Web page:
Jump to ContentJump to Main Navigation
Dislocating Race & NationEpisodes in Nineteenth-Century American Literary Nationalism$
Users without a subscription are not able to see the full content.

Robert S. Levine

Print publication date: 2008

Print ISBN-13: 9780807832264

Published to North Carolina Scholarship Online: July 2014

DOI: 10.5149/9780807887882_levine

Show Summary Details
Page of

PRINTED FROM UNIVERSITY OF NORTH CAROLINA PRESS SCHOLARSHIP ONLINE (www.northcarolina.universitypressscholarship.com). (c) Copyright University of North Carolina Press, 2021. All Rights Reserved. An individual user may print out a PDF of a single chapter of a monograph in NCSO for personal use.date: 20 September 2021

Frederick Douglass's Hemispheric Nationalism, 1857–1893

Frederick Douglass's Hemispheric Nationalism, 1857–1893

(p.179) 4 Frederick Douglass's Hemispheric Nationalism, 1857–1893
Dislocating Race & Nation

Robert S. Levine

University of North Carolina Press

This chapter takes as its starting point a little-known column, “The Colored People and Hayti,” that Frederick Douglass printed in the January 1861 issue of his Douglass' Monthly. Announcing that the Haitian government had recently appointed James Redpath as its general emigration agent, Douglass provides the address of the office, 221 Washington Street in Boston, for those African Americans who wish to gain “necessary information” about the possibilities of emigrating to Haiti. During 1853–54, when Martin Delany and his supporters were advocating black emigration to the southern Americas, Douglass would occasionally print pro-emigration columns in his newspaper only to rebut them. Much had changed by 1861. As Douglass notes in the same piece, he had published a number of essays, official documents, and letters on Haitian emigration over the past several months, and “we notice that nearly all of our exchanges are favoring the movement.”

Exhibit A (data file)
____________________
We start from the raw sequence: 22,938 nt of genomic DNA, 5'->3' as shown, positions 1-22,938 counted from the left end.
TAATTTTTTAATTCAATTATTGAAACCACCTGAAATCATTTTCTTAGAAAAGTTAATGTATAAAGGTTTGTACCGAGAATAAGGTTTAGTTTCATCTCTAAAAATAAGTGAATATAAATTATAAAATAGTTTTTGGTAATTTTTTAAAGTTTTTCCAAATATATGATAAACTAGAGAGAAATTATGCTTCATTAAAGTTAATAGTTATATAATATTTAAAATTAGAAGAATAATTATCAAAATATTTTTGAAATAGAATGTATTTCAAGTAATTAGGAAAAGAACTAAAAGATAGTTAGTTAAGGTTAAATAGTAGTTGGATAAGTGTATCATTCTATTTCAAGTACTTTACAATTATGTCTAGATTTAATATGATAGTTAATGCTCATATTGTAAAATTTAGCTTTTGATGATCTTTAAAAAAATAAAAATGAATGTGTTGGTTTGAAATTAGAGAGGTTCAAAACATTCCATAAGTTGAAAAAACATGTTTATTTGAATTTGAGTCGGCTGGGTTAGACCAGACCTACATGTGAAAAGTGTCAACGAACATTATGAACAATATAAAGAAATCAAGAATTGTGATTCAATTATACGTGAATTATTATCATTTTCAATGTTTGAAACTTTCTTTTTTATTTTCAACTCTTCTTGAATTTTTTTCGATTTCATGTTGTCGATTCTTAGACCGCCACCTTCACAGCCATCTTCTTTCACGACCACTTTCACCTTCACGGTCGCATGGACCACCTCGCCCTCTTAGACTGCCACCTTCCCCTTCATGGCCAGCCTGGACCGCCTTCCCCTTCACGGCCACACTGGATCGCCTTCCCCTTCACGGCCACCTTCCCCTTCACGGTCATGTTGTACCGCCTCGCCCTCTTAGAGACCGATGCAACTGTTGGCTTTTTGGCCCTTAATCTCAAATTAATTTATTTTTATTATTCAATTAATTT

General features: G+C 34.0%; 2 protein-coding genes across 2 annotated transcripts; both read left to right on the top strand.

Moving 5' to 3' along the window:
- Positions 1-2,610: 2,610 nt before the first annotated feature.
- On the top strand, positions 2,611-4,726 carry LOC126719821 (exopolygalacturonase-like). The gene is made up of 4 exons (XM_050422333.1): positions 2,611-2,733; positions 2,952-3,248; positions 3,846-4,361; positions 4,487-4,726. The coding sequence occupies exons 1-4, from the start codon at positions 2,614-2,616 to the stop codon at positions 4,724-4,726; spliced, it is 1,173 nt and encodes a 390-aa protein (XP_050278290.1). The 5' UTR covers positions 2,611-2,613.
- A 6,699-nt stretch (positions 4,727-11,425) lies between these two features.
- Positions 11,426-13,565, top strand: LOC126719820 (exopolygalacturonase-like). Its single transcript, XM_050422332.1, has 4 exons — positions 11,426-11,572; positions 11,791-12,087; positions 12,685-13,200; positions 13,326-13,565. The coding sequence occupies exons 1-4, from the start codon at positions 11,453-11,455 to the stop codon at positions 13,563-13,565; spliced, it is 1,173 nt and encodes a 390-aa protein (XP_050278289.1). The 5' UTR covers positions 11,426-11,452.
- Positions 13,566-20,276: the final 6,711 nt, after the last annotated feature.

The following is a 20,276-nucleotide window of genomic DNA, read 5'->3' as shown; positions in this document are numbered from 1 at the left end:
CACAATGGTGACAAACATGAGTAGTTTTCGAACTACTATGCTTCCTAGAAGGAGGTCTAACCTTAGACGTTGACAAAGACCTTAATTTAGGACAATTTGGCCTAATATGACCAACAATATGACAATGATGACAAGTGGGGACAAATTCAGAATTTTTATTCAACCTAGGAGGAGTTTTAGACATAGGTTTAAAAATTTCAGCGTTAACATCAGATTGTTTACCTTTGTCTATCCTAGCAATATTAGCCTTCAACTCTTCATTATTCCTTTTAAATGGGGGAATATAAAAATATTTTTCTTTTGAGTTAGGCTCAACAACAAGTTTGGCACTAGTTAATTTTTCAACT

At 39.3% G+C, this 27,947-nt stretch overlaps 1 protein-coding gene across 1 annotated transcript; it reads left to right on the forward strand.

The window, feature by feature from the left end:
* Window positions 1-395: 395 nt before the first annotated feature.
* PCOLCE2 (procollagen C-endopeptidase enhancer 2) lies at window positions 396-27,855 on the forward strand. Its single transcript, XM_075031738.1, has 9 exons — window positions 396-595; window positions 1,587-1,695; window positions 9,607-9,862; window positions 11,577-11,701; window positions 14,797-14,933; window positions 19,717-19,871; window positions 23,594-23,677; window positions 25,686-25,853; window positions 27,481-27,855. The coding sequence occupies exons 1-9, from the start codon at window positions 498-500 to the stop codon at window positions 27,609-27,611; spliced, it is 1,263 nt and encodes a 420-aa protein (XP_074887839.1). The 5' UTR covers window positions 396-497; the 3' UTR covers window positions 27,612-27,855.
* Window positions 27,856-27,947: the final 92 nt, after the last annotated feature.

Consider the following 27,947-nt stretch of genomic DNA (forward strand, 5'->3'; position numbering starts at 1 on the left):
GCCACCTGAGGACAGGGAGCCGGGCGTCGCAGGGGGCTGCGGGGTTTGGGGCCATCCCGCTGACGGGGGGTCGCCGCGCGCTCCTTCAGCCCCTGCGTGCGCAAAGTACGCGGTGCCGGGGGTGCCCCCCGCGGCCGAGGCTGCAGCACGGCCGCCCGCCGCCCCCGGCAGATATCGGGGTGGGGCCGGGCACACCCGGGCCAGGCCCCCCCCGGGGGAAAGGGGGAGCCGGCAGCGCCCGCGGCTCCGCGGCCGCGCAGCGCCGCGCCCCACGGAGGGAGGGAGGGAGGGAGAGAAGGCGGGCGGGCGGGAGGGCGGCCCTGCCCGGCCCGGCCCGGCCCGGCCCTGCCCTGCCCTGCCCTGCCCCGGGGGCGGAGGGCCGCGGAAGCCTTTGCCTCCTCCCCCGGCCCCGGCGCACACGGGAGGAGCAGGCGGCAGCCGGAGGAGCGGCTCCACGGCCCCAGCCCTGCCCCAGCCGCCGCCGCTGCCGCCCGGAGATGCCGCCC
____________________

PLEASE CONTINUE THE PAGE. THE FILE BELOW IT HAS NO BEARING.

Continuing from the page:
Keywords:   Frederick Douglass, Haitian government, James Redpath, general emigration agent, African Americans, Haiti

North Carolina Scholarship Online requires a subscription or purchase to access the full text of books within the service. Public users can however freely search the site and view the abstracts and keywords for each book and chapter.

Please, subscribe or login to access full text content.

If you think you should have access to this title, please contact your librarian.

To troubleshoot, please check our FAQs , and if you can't find the answer there, please contact us .